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working together – working smarter
working together – working smarter making it happen – 19 working together – working smarter Having a common vision is not enough – successful delivery of outcomes through greenspace requires a partnership commitment to working smarter. This may involve joint working (projects or greeninverness partnership programmes with partners working together) The greenspace strategy for Inverness but often it is simply about working in a more developed by the greeninverness partnership coordinated way – better alignment of policies clearly identified actions for all partnership and activities. This reduces duplication and members and also identified where these wasted effort and allows partners to work actions were extensions of, or adjustments to their strengths – with specific partners to, existing work. This joint ownership of the prioritising different types of greenspace or strategy and its delivery has been crucial to the different uses of greenspace but with everyone ongoing success of greenspace in Inverness. understanding each other’s contribution to the Initially, the partnership had a Development wider agenda. Officer who worked with the Partnership Steering and Advisory Groups, Highland Council’s Planners and greenspace scotland to develop the greenspace vision and strategy for the city. At the end of the Development Officer’s contract, delivery of the strategy was both adopted by the greeninverness partners with example nd xcellent a the recommended actions being included into Th is is an e ip development mainstream work programmes. The greenspace of p artnersh ing greenspace of action plan has now been integrated into the tream ence of mains Whilst the pres ed Inverness elements of the Single Outcome . lp activities ment Officer he ion Agreement and, as a result, Highland Council a Develop gether the vis th has committed £500,000 for community g to ng in drawin ess, it is the stre rtners focused greenspace projects identified in for In vern e pa mitm ent of th is vision the action plan. and com nsuring that th e which is elivered. is being d 20 – making it happen making it happen – 21 evaluation support third sector delivering greenspace communities playing their part If our aim in developing and managing Many Scottish local authorities have identified The work of the community in Ardler in auditing greenspace is to deliver priority outcomes, then aspects of greenspace ‘activity’ where local and monitoring the condition and quality of it is essential that we evaluate the contribution or national third sector organisations are well local spaces has already been described in that greenspace is making. placed to provide services which complement the ‘understanding the greenspace resource’ the Council’s own delivery. This includes the section. In 2005, greenspace scotland developed the running of Green Gyms by BTCV Scotland greenspace Learning Evaluation and Planning and local environmental trusts working with Elsewhere, Glasgow Community and Safety (LEAP) framework to assist in outcome focused communities to develop new greenspaces or Services are implementing an on-line local planning and evaluation. to reinvigorate existing ones. A good example environmental quality tool called GLEAMS. of the latter is the work of the Edinburgh Using this tool, community volunteers will The LEAP framework was used to develop the and Lothians Greenspace Trust and City of be able to add to the work of local authority greeninverness strategy and to identify the key Edinburgh Council to ‘turn around’ a failing staff to produce a more accurate measure of greenspace outcomes for the city. In its support park at Hailes Quarry in Wester Hailes environmental quality that will help monitor and facilitation role, greenspace scotland has (see ‘managing spaces sustainably’). and improve the city’s environment. The city- recently been working with the greeninverness wide GLEAMS score will be made public, with partnership to develop a LEAP-based “Working with third sector partners like anyone able to check how their neighbourhood framework to evaluate the impact of partner the Edinburgh and Lothians Greenspace score compares to the city-wide average actions in delivering the strategy. Trust brings many advantages. They can by typing their postcode into the website. provide a much stronger focus on a specific Service managers from a range of services This framework is now being adapted for use by and agencies will be able to access more the wider Community Planning Partnership for greenspace whereas mainstream council services may be relatively thinly spread” detailed reports on specific indicators and all strategic (outcome-focused) evaluation. neighbourhoods of the city, in order to monitor www.greenspacescotland.org.uk/leap “At Hailes Quarry, ELGT were able to find the effectiveness of management interventions and access a much wider range of funding that aim to improve local environmental quality. and significantly grow the budget for works and community activities. They provided “We have already recruited 50 Neighbourhood an ‘anchor’ for the project and a focus for Improvement Volunteers and they will be community engagement in the Park” beginning to assess their local areas in 2009. We expect that the information which they Parks Development Officer, City of Edinburgh Council provide will identify priorities for services and agencies and opportunities for community based action” Clean Glasgow Community Involvement Manager www.glasgowgleams.com 22 – making it happen The Community Woodlands model shows that communities have the aspiration and capacity to take a much larger role in decision- making and management and highlights the range of approaches to community ownership and management which exist. In some cases, communities own and manage local woodlands through a specially constituted community group: Crossgates Community Woodland In 2005, the 16.5 hectares of woodland in the ur ighlight o g former mining village of Crossgates in Fife was amples h in the first ever land sale under Community Right These ex n that, in the com ing to Buy legislation. This required the setting up of e xpectatio ill see an increas e ew th Crossgate Community Woodland Association; years, w layers involved in . This p e the group now manages the woods for range of nt of greenspac rment e e community benefit and for conservation. managem mmunity empow ent of co er alignm ths of is about tt about be ng In other cases, the community manages some but also wing on the stre uality or all of the local woodland but the land remains actio n, dra reste d in q rties inte in the ownership of a public body: all the pa e. ac greensp Drumchapel Woodlands Woodland in and around Drumchapel is owned by Forestry Commission Scotland but much of the management is carried out by the Drumchapel Woodland Group – a group of local residents. This relationship has been so successful that in 2008 the Woodland Group were awarded the Tim Stead Award for Social and Community Forestry for their work in Garscadden Woods. There are also examples where land ownership lies with an already established community anchor organisation but management is the responsibility of a more focused community greenspace or woodland group: Lochend Woods, Dunbar Ownership of Lochend Woods in Dunbar was transferred to the Dunbar Community Development Company in April 2007 as part of a planning agreement with local developers. Management responsibility was given to the Dunbar Community Woodland Group who developed a comprehensive management plan for Lochend Woods and now actively manage the woods for community, education, recreation and wildlife purposes.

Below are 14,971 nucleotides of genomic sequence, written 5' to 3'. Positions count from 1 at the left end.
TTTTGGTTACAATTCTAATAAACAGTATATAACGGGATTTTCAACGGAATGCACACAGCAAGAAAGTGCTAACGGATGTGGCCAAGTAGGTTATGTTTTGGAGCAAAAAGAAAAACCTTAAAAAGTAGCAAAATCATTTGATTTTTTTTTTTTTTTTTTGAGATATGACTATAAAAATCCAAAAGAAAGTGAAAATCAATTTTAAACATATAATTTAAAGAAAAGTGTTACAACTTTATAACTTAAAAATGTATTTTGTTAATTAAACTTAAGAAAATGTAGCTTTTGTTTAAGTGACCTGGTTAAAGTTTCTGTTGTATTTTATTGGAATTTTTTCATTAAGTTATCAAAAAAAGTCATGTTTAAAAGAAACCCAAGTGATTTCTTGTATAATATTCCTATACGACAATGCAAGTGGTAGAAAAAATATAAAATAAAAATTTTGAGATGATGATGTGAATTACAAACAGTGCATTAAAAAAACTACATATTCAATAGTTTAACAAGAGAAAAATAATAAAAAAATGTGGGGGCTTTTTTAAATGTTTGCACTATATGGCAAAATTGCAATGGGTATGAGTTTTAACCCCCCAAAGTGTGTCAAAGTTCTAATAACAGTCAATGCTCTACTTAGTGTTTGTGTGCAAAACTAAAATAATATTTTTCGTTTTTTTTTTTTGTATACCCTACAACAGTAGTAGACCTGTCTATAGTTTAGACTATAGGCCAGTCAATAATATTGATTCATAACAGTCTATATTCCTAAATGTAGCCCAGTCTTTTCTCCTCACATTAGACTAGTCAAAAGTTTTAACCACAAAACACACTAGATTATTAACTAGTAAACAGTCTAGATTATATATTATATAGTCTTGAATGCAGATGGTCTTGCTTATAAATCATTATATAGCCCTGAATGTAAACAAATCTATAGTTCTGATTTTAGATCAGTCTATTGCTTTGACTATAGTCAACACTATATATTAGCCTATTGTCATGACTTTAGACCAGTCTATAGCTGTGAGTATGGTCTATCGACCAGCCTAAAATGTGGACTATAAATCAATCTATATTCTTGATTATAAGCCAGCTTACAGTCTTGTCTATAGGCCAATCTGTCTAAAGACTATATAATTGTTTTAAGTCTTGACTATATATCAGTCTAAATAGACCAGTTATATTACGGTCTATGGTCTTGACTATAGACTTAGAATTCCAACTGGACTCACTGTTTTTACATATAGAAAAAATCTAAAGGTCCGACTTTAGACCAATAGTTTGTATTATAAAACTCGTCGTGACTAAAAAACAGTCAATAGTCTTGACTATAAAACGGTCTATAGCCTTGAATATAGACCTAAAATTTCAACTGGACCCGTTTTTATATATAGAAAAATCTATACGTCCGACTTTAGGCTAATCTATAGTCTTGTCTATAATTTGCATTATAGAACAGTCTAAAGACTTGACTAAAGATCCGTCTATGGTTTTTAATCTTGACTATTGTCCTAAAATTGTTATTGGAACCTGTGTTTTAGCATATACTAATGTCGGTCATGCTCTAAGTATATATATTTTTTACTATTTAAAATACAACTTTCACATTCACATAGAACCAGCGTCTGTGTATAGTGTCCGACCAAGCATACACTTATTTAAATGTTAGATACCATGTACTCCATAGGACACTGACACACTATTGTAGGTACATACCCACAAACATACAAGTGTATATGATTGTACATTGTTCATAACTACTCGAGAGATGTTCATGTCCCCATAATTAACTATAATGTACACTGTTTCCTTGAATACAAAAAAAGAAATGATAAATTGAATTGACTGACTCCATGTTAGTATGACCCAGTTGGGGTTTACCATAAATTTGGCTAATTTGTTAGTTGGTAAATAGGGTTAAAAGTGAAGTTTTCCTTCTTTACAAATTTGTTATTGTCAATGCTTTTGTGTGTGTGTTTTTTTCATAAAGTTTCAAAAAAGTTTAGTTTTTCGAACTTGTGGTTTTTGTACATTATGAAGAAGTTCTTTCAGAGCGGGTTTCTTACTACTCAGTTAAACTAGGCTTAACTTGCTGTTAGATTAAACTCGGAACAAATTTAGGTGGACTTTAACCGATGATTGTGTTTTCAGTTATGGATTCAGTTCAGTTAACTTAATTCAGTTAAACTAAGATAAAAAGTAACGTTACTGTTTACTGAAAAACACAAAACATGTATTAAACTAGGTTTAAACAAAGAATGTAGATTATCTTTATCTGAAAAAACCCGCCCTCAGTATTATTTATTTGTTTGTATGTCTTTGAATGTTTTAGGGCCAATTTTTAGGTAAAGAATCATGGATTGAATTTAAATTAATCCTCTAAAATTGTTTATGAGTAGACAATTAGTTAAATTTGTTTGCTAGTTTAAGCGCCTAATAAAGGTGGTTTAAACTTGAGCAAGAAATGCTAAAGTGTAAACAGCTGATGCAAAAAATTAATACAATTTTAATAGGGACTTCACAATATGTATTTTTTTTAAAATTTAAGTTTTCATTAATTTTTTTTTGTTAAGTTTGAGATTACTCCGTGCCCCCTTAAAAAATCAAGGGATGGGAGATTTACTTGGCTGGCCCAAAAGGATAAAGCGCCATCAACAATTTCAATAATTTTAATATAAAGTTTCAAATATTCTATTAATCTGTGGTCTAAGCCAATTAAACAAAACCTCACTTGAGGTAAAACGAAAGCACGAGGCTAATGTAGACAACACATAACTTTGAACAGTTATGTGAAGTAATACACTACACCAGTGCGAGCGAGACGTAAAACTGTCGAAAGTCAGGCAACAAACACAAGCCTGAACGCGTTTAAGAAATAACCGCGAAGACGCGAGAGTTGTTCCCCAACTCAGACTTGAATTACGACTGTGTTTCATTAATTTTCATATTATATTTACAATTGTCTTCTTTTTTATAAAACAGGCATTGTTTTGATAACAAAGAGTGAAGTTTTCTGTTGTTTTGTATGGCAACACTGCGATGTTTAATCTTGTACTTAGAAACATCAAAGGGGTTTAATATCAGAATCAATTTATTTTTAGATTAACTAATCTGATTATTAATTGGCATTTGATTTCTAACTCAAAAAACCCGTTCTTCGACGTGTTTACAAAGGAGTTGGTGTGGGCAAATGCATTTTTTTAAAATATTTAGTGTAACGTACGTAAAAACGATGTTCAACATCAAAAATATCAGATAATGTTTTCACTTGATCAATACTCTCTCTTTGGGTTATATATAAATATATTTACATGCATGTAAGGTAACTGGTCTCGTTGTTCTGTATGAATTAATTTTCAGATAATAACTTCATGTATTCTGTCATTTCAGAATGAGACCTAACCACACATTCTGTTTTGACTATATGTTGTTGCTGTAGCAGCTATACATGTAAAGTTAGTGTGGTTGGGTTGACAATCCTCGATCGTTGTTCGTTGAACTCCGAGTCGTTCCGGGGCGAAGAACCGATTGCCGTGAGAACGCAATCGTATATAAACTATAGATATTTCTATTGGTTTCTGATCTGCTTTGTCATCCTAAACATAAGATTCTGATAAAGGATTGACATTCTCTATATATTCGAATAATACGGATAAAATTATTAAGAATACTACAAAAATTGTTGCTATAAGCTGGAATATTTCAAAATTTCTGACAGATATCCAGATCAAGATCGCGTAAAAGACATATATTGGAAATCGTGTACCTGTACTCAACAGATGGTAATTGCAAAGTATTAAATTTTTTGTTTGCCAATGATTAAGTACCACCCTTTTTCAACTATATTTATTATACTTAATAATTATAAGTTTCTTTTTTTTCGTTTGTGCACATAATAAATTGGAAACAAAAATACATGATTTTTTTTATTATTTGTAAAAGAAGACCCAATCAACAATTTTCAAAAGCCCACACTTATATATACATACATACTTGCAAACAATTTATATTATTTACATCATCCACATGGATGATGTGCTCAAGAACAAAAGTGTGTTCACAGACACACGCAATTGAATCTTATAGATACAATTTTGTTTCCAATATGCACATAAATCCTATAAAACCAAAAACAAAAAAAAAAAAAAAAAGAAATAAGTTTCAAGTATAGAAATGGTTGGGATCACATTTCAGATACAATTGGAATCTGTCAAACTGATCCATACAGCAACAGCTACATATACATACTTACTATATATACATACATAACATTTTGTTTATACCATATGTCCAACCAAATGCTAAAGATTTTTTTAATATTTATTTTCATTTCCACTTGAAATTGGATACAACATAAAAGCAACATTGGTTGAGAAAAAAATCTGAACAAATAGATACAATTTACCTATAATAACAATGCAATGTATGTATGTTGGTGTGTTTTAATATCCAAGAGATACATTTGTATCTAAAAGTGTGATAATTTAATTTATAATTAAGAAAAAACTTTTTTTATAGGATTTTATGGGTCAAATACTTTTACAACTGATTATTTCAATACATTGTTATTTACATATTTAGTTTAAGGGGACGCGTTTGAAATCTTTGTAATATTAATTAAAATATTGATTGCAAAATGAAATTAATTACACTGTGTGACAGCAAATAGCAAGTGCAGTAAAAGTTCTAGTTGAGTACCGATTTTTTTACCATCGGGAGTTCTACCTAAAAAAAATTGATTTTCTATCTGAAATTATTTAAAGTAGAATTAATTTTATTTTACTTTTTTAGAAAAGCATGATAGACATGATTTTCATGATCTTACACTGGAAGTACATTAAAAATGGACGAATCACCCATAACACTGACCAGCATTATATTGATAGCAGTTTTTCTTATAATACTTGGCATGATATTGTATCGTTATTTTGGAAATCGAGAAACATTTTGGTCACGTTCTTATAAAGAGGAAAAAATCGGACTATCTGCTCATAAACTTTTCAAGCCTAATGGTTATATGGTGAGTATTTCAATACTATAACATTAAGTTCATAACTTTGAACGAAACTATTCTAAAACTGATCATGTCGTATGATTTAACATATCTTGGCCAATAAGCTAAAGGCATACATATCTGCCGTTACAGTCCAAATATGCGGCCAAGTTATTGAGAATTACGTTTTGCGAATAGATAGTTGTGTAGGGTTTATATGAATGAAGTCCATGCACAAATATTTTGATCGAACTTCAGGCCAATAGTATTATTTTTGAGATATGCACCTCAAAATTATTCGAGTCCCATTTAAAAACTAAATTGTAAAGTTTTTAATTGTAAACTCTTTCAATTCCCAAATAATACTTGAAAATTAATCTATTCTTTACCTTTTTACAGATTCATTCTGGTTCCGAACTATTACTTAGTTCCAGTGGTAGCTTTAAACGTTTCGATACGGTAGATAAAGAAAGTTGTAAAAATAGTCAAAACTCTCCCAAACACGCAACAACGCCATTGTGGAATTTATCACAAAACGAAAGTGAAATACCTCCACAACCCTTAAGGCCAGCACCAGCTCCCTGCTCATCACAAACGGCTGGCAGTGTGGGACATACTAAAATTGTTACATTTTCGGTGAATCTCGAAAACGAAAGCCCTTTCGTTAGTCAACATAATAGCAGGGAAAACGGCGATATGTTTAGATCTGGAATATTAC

"working together – working smarter"